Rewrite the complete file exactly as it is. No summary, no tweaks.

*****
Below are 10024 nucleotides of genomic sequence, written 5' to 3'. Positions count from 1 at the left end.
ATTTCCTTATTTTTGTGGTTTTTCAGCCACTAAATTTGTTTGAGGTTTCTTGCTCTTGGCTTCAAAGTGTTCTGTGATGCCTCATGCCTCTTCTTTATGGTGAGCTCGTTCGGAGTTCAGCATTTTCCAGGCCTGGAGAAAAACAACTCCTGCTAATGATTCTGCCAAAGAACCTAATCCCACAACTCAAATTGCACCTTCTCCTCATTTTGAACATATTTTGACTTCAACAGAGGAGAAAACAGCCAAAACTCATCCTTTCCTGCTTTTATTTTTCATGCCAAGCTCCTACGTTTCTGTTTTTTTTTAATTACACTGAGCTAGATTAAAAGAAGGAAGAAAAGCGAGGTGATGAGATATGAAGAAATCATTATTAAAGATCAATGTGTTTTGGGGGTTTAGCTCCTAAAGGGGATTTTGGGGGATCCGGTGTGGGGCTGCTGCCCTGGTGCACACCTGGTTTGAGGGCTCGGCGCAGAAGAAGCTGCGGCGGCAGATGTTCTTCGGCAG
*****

Below are 10024 nucleotides of genomic sequence, written 5' to 3'. Positions count from 1 at the left end.
ATTTCCTTATTTTTGTGGTTTTTCAGCCACTAAATTTGTTTGAGGTTTCTTGCTCTTGGCTTCAAAGTGTTCTGTGATGCCTCATGCCTCTTCTTTATGGTGAGCTCGTTCGGAGTTCAGCATTTTCCAGGCCTGGAGAAAAACAACTCCTGCTAATGATTCTGCCAAAGAACCTAATCCCACAACTCAAATTGCACCTTCTCCTCATTTTGAACATATTTTGACTTCAACAGAGGAGAAAACAGCCAAAACTCATCCTTTCCTGCTTTTATTTTTCATGCCAAGCTCCTACGTTTCTGTTTTTTTTTAATTACACTGAGCTAGATTAAAAGAAGGAAGAAAAGCGAGGTGATGAGATATGAAGAAATCATTATTAAAGATCAATGTGTTTTGGGGGTTTAGCTCCTAAAGGGGATTTTGGGGGATCCGGTGTGGGGCTGCTGCCCTGGTGCACACCTGGTTTGAGGGCTCGGCGCAGAAGAAGCTGCGGCGGCAGATGTTCTTCGGCAG